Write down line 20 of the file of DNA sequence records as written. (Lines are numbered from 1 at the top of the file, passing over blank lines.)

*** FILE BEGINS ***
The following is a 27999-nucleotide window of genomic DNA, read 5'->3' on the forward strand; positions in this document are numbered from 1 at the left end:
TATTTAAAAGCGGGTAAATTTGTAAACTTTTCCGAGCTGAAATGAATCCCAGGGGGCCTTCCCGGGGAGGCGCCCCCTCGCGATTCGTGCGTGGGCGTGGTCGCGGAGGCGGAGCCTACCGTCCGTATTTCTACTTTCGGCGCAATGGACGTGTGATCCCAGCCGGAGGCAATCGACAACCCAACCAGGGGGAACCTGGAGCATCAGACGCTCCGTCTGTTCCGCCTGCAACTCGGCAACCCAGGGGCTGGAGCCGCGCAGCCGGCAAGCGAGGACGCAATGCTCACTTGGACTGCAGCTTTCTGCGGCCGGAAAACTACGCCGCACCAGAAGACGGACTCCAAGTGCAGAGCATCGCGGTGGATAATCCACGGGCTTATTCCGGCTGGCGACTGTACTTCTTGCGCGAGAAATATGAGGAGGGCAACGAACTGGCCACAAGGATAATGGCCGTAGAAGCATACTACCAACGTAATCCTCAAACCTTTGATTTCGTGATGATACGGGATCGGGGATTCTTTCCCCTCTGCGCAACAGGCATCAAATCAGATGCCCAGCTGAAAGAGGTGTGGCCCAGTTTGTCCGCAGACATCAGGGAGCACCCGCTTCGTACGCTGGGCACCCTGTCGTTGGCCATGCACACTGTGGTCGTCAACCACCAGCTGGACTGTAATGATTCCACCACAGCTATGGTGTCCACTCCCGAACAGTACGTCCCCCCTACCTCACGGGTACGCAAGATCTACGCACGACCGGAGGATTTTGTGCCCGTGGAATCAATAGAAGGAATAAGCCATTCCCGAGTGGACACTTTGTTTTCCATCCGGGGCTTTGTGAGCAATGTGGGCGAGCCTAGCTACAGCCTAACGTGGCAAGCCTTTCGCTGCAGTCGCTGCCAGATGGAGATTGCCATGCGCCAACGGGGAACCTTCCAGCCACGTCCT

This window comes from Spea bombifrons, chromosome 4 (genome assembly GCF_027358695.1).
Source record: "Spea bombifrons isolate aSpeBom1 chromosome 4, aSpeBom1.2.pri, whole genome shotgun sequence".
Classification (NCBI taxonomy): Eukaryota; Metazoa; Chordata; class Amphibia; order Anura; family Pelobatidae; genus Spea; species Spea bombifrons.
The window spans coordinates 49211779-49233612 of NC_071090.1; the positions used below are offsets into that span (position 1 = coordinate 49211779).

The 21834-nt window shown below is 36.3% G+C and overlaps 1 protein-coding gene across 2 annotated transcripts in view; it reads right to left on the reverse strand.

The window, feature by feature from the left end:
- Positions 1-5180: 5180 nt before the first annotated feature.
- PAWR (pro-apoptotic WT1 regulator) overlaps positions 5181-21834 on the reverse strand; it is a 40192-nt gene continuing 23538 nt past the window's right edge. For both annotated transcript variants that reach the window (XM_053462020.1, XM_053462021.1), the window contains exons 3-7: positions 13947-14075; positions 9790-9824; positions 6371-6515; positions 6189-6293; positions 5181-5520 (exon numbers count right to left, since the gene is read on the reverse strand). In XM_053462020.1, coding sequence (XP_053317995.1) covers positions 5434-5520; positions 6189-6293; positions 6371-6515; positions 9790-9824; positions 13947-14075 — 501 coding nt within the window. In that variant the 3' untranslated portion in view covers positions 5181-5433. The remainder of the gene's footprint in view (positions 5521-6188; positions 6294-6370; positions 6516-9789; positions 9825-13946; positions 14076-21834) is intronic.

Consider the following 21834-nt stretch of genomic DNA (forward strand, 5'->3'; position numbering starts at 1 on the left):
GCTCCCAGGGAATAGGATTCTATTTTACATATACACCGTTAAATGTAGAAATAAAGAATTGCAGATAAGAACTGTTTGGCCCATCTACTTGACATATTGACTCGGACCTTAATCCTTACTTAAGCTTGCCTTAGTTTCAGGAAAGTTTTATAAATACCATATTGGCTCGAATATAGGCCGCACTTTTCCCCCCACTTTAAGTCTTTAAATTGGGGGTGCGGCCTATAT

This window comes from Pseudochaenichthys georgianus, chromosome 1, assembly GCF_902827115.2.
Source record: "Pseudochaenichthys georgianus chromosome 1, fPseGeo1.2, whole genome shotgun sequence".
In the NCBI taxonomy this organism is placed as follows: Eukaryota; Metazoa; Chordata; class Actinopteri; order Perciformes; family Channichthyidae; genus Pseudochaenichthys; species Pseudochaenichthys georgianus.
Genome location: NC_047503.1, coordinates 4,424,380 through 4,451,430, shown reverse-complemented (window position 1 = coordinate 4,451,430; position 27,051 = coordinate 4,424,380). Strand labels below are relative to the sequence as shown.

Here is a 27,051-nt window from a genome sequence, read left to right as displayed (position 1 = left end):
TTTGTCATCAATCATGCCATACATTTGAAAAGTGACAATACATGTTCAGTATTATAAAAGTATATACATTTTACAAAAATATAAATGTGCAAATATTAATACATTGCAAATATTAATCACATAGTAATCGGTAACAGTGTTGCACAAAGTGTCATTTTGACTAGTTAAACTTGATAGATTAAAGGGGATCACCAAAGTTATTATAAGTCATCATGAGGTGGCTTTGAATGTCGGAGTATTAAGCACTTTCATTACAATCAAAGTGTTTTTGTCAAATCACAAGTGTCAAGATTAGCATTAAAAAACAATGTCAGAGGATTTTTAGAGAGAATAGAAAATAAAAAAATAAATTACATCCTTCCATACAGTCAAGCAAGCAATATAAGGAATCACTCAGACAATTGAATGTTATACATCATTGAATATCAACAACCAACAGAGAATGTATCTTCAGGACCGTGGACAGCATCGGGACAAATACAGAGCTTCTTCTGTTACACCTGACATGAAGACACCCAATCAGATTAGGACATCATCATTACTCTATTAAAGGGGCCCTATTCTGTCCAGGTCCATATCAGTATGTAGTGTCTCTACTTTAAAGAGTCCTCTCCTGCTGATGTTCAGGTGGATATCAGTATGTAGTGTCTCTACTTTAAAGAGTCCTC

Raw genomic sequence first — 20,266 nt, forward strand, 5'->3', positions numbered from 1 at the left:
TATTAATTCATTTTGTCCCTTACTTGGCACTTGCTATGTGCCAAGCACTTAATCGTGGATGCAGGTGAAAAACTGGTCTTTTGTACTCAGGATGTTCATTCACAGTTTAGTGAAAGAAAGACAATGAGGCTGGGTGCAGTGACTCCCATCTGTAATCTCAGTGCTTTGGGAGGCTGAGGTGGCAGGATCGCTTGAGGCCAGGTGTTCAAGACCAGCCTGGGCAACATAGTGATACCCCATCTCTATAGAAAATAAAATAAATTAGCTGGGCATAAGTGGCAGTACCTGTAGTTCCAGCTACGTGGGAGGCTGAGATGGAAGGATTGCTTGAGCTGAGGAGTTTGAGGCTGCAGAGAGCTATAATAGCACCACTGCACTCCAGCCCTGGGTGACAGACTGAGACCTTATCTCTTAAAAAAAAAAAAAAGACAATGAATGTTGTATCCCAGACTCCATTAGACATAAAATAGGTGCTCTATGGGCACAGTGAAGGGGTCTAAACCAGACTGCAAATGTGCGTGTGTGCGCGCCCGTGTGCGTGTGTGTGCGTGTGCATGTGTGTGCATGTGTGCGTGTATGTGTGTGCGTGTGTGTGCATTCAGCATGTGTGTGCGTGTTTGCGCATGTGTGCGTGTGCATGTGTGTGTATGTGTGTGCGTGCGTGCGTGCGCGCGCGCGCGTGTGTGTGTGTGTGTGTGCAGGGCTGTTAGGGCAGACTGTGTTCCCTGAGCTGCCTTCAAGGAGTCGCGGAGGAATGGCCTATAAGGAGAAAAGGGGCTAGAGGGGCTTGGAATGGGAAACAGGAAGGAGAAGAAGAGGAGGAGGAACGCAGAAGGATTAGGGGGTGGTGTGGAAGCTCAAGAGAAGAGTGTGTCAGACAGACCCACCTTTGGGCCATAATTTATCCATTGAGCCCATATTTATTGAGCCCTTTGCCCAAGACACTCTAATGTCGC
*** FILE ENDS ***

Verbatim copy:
TATTAATTCATTTTGTCCCTTACTTGGCACTTGCTATGTGCCAAGCACTTAATCGTGGATGCAGGTGAAAAACTGGTCTTTTGTACTCAGGATGTTCATTCACAGTTTAGTGAAAGAAAGACAATGAGGCTGGGTGCAGTGACTCCCATCTGTAATCTCAGTGCTTTGGGAGGCTGAGGTGGCAGGATCGCTTGAGGCCAGGTGTTCAAGACCAGCCTGGGCAACATAGTGATACCCCATCTCTATAGAAAATAAAATAAATTAGCTGGGCATAAGTGGCAGTACCTGTAGTTCCAGCTACGTGGGAGGCTGAGATGGAAGGATTGCTTGAGCTGAGGAGTTTGAGGCTGCAGAGAGCTATAATAGCACCACTGCACTCCAGCCCTGGGTGACAGACTGAGACCTTATCTCTTAAAAAAAAAAAAAAGACAATGAATGTTGTATCCCAGACTCCATTAGACATAAAATAGGTGCTCTATGGGCACAGTGAAGGGGTCTAAACCAGACTGCAAATGTGCGTGTGTGCGCGCCCGTGTGCGTGTGTGTGCGTGTGCATGTGTGTGCATGTGTGCGTGTATGTGTGTGCGTGTGTGTGCATTCAGCATGTGTGTGCGTGTTTGCGCATGTGTGCGTGTGCATGTGTGTGTATGTGTGTGCGTGCGTGCGTGCGCGCGCGCGCGTGTGTGTGTGTGTGTGTGCAGGGCTGTTAGGGCAGACTGTGTTCCCTGAGCTGCCTTCAAGGAGTCGCGGAGGAATGGCCTATAAGGAGAAAAGGGGCTAGAGGGGCTTGGAATGGGAAACAGGAAGGAGAAGAAGAGGAGGAGGAACGCAGAAGGATTAGGGGGTGGTGTGGAAGCTCAAGAGAAGAGTGTGTCAGACAGACCCACCTTTGGGCCATAATTTATCCATTGAGCCCATATTTATTGAGCCCTTTGCCCAAGACACTCTAATGTCGC